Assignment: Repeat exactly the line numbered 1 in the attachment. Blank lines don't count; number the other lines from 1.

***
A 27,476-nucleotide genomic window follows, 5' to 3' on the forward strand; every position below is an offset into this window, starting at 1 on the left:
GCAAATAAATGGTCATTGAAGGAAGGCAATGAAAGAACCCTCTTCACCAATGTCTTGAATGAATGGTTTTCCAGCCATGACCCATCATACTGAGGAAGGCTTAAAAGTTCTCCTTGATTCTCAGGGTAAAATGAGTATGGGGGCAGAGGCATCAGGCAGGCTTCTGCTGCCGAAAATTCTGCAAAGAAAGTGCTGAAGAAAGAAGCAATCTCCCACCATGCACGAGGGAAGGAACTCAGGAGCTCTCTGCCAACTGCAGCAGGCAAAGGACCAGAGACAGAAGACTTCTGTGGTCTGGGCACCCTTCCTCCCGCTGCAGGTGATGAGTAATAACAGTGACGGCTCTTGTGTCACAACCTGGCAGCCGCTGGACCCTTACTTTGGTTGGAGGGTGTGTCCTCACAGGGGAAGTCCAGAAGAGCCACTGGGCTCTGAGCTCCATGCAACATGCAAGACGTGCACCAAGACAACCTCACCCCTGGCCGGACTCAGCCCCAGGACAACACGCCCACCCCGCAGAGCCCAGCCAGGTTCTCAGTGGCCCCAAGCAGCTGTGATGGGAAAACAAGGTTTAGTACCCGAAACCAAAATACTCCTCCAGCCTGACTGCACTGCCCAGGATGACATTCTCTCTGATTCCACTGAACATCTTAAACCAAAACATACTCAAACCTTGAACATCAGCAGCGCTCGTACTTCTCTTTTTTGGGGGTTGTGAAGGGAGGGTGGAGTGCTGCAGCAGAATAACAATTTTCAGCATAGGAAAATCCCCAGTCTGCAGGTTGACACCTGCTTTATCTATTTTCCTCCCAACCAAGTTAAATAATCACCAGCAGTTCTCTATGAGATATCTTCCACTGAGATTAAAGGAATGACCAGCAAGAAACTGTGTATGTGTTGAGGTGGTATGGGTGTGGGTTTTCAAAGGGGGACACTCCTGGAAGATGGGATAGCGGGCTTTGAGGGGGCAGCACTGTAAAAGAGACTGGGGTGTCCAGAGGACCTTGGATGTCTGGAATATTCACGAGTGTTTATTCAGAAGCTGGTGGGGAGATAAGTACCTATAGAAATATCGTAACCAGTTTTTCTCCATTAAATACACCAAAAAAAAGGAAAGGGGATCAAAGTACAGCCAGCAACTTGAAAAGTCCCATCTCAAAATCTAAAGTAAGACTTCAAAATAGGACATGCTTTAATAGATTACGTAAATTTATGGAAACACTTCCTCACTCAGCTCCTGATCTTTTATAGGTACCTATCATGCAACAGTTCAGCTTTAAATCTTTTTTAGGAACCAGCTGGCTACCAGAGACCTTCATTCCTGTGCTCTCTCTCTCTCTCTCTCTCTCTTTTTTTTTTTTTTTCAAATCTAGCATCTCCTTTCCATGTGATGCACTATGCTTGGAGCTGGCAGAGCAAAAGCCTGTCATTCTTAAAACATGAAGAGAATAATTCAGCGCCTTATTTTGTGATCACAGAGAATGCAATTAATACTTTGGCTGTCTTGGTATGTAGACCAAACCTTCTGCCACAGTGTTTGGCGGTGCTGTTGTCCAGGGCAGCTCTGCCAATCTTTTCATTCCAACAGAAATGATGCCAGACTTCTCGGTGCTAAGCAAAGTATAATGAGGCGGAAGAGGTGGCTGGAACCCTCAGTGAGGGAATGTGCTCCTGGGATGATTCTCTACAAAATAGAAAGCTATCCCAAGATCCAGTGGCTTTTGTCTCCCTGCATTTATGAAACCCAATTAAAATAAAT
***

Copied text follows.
A 27,476-nucleotide genomic window follows, 5' to 3' on the forward strand; every position below is an offset into this window, starting at 1 on the left: